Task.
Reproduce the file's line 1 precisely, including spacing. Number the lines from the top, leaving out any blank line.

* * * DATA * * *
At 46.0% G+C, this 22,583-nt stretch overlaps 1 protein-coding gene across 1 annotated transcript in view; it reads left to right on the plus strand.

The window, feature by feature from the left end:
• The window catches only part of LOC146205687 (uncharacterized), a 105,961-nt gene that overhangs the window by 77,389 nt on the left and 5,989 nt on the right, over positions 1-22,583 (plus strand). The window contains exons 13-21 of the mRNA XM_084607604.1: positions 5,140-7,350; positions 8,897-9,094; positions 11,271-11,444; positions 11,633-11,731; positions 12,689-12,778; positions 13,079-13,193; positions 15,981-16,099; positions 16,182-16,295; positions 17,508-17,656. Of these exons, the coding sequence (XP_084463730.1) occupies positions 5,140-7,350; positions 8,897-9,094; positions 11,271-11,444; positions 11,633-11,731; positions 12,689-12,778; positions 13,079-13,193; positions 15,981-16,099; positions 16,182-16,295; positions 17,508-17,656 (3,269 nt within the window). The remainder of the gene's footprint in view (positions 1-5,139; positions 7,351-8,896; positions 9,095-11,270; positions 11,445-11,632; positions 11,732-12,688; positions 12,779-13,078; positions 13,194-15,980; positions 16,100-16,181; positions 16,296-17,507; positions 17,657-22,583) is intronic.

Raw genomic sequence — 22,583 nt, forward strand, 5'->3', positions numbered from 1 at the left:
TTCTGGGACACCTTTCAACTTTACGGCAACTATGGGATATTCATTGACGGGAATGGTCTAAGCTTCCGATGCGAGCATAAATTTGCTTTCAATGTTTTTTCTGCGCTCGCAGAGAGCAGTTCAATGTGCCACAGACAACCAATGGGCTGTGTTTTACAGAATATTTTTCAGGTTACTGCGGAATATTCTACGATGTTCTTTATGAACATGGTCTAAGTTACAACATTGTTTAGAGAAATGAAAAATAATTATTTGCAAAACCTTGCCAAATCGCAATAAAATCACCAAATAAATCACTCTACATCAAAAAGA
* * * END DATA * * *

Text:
At 46.0% G+C, this 22,583-nt stretch overlaps 1 protein-coding gene across 1 annotated transcript in view; it reads left to right on the plus strand.